This program requires a lot of adults, with a ratio of 15 to one being maximum, 10/1 is better. Eric involves lots of junior staff (15-16 yrs old). Three groups at one time, each with adult, junior staff, a major character and a facilitator (Eric)
Fran Stallikngs commented that this would work in school residencies based on the approximate contact time.

10:30 a.m. – Break
10:45 a.m. -- Hat Story

10:50 a.m. – Fran Stallings – A discussion on healing ecology through storytelling
Fran Stallings pointed out that many stories in common use by eco- and environmental storytellers are of the “ain’t it awful?” variety. Her example: “A Drop of Honey, lists a chain of events beginning with a drop of honey and ending with the violent overthrow of a kingdom. Often, a story of what should have been done to facilitate a desired outcome is not readily available.
Fran shared experiences of teens in despair over what is happening to the planet. They are not finding stories of hope about reversing some of the earth’s problems, including global warming, chemical pollution and other environmental disasters. She is seeing reactions like the Kubler-Ross stages of grief/terminal illness. (Denial, anger, bargaining, depression), reflective of the attitude that “there is nothing we can do about these earth-threatening problems.”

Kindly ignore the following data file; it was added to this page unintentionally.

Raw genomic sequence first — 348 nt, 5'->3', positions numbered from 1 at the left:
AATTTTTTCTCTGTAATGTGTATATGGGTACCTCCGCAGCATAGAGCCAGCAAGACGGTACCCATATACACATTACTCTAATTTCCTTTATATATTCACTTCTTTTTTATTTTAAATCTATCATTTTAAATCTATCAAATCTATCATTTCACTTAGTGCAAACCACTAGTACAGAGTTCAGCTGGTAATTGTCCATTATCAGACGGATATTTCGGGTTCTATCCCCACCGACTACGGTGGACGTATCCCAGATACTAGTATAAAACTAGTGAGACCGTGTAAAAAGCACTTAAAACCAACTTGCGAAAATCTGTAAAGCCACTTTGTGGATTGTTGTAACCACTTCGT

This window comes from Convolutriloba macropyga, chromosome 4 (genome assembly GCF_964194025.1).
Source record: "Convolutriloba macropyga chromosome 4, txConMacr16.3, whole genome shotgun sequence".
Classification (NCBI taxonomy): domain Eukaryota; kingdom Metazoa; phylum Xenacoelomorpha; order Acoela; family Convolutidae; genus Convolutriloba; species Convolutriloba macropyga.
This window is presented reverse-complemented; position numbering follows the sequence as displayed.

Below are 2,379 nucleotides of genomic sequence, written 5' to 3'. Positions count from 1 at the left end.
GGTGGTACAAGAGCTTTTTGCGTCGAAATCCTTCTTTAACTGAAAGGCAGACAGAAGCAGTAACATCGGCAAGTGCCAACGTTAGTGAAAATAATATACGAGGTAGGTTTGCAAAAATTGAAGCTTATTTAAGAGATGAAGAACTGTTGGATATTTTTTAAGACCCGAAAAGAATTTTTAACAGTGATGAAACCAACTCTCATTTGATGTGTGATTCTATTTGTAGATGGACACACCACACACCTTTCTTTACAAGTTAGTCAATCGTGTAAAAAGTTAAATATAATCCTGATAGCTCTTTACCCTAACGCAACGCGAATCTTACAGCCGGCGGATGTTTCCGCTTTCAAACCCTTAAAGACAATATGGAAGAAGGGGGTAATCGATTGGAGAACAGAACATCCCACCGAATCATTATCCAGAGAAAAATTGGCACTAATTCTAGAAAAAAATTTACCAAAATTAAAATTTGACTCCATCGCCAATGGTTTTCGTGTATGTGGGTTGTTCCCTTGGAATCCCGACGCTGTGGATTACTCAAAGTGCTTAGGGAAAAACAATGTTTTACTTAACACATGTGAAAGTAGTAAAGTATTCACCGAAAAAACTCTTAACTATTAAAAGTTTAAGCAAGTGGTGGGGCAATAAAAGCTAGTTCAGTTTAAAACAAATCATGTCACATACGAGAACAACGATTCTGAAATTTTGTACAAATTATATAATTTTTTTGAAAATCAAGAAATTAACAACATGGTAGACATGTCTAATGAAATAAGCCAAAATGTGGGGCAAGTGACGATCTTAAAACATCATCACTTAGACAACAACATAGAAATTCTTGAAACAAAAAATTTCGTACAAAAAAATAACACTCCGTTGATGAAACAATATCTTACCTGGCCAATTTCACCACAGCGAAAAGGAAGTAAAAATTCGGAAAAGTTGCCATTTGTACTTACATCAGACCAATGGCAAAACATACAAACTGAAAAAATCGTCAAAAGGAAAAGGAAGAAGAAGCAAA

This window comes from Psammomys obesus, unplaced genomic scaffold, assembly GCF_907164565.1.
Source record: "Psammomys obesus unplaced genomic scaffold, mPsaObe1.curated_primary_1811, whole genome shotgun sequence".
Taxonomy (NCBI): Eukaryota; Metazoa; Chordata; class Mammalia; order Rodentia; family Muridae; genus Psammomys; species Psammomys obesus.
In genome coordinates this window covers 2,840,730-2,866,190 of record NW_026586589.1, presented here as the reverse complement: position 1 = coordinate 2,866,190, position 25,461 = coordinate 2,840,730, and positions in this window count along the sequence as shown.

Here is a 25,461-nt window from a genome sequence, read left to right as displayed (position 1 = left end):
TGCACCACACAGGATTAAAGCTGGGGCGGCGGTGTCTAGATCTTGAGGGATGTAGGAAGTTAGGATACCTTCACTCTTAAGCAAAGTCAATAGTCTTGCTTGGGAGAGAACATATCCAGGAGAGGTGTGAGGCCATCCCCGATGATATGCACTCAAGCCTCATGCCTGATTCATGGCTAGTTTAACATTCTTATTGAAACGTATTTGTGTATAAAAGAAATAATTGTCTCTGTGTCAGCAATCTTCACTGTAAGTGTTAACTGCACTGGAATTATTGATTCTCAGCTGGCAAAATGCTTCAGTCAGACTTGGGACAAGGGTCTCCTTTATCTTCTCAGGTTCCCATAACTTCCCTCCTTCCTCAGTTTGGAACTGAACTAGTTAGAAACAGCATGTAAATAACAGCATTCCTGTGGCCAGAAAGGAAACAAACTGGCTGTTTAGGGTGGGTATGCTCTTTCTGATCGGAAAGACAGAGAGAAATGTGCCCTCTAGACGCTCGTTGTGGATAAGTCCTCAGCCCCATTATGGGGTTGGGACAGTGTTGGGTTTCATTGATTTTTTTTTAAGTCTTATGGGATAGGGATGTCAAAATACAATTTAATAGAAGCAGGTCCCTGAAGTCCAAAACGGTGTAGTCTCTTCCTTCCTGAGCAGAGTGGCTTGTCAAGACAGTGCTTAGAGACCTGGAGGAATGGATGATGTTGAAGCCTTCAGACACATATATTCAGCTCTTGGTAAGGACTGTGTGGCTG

In previous retreats, a difference between other storytellers and Environmental/ Eco-storytelling has emerged. Our goal may be to motivate the listeners to action. “Surveys show that knowledge can be spread, attitudes can be changed, but behavior may not change.” Fran used the phrase: “Aware—Care—Dare,” in which “Dare” is the hard step.
Fran shared information about Eth-No-Tec’s program “Green Grow the Stories.” At the end of an assembly, the partners share four things kids could actually do. They partner with local organizations such as Audubon Society and Sierra Club to provide follow-ups and materials. Some ideas from our discussion:
• Mom can turn off the SUV while waiting for school dismissal
• Walking school busses—volunteers meet kids, picking more up along the way as they walk to school together
• Walking school bus mom could use the time to tell appropriate stories
• Pick up letter along the way to/from school
Fran stated that we cannot afford the depression/denial cycle. We need an action step. The discussion that followed included how children and adults have become disconnected from nature, seeing it only through or on a screen. Perhaps a program on urban ecology and the microorganisms that live in and on you and your home, or about urban wildlife, could help townspersons make connections with nearby nature and, by extension, nature in a wider world.